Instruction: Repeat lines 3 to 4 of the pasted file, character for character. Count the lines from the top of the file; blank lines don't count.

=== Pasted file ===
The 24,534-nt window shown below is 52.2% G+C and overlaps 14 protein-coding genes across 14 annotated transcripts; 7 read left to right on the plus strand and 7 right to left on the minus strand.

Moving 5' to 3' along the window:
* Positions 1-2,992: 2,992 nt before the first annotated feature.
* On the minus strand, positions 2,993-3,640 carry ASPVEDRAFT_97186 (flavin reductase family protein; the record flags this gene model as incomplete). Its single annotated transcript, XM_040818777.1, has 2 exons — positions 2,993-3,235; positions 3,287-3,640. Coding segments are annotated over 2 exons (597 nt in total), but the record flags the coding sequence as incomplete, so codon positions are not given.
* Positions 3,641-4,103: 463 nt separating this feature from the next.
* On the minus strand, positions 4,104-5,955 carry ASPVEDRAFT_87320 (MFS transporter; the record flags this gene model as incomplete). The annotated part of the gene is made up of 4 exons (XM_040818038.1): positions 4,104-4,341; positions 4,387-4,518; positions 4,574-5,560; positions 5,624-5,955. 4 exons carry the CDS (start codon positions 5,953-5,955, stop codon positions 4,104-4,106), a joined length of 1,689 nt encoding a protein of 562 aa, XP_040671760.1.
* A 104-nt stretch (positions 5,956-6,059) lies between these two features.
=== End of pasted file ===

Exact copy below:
* Positions 1-2,992: 2,992 nt before the first annotated feature.
* On the minus strand, positions 2,993-3,640 carry ASPVEDRAFT_97186 (flavin reductase family protein; the record flags this gene model as incomplete). Its single annotated transcript, XM_040818777.1, has 2 exons — positions 2,993-3,235; positions 3,287-3,640. Coding segments are annotated over 2 exons (597 nt in total), but the record flags the coding sequence as incomplete, so codon positions are not given.